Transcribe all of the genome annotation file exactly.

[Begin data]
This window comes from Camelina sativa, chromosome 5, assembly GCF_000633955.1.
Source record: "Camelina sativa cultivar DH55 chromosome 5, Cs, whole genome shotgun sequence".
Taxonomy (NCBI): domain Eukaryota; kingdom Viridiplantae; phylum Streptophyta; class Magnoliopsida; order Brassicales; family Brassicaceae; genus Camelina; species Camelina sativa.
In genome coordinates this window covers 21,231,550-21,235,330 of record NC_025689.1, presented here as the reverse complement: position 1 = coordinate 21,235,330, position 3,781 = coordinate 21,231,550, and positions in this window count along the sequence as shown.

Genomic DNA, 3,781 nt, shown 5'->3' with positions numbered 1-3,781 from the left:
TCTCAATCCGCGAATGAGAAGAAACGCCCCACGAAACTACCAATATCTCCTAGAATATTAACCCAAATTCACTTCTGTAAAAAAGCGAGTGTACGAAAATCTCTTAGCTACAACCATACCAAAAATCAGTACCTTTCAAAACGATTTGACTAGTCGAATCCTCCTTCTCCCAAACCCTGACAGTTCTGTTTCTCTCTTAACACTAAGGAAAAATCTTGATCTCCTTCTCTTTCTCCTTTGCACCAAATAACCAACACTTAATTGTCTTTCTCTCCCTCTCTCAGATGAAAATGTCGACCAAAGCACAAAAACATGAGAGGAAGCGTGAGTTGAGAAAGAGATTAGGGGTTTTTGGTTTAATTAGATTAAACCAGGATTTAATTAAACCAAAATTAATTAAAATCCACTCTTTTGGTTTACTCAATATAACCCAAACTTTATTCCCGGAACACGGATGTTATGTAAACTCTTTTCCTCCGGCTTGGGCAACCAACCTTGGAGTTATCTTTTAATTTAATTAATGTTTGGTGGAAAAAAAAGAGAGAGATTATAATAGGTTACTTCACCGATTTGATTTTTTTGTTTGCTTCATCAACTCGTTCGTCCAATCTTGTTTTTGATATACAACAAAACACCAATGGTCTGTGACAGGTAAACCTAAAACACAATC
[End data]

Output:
This window comes from Camelina sativa, chromosome 5, assembly GCF_000633955.1.
Source record: "Camelina sativa cultivar DH55 chromosome 5, Cs, whole genome shotgun sequence".
Taxonomy (NCBI): domain Eukaryota; kingdom Viridiplantae; phylum Streptophyta; class Magnoliopsida; order Brassicales; family Brassicaceae; genus Camelina; species Camelina sativa.
In genome coordinates this window covers 21,231,550-21,235,330 of record NC_025689.1, presented here as the reverse complement: position 1 = coordinate 21,235,330, position 3,781 = coordinate 21,231,550, and positions in this window count along the sequence as shown.

Genomic DNA, 3,781 nt, shown 5'->3' with positions numbered 1-3,781 from the left:
TCTCAATCCGCGAATGAGAAGAAACGCCCCACGAAACTACCAATATCTCCTAGAATATTAACCCAAATTCACTTCTGTAAAAAAGCGAGTGTACGAAAATCTCTTAGCTACAACCATACCAAAAATCAGTACCTTTCAAAACGATTTGACTAGTCGAATCCTCCTTCTCCCAAACCCTGACAGTTCTGTTTCTCTCTTAACACTAAGGAAAAATCTTGATCTCCTTCTCTTTCTCCTTTGCACCAAATAACCAACACTTAATTGTCTTTCTCTCCCTCTCTCAGATGAAAATGTCGACCAAAGCACAAAAACATGAGAGGAAGCGTGAGTTGAGAAAGAGATTAGGGGTTTTTGGTTTAATTAGATTAAACCAGGATTTAATTAAACCAAAATTAATTAAAATCCACTCTTTTGGTTTACTCAATATAACCCAAACTTTATTCCCGGAACACGGATGTTATGTAAACTCTTTTCCTCCGGCTTGGGCAACCAACCTTGGAGTTATCTTTTAATTTAATTAATGTTTGGTGGAAAAAAAAGAGAGAGATTATAATAGGTTACTTCACCGATTTGATTTTTTTGTTTGCTTCATCAACTCGTTCGTCCAATCTTGTTTTTGATATACAACAAAACACCAATGGTCTGTGACAGGTAAACCTAAAACACAATC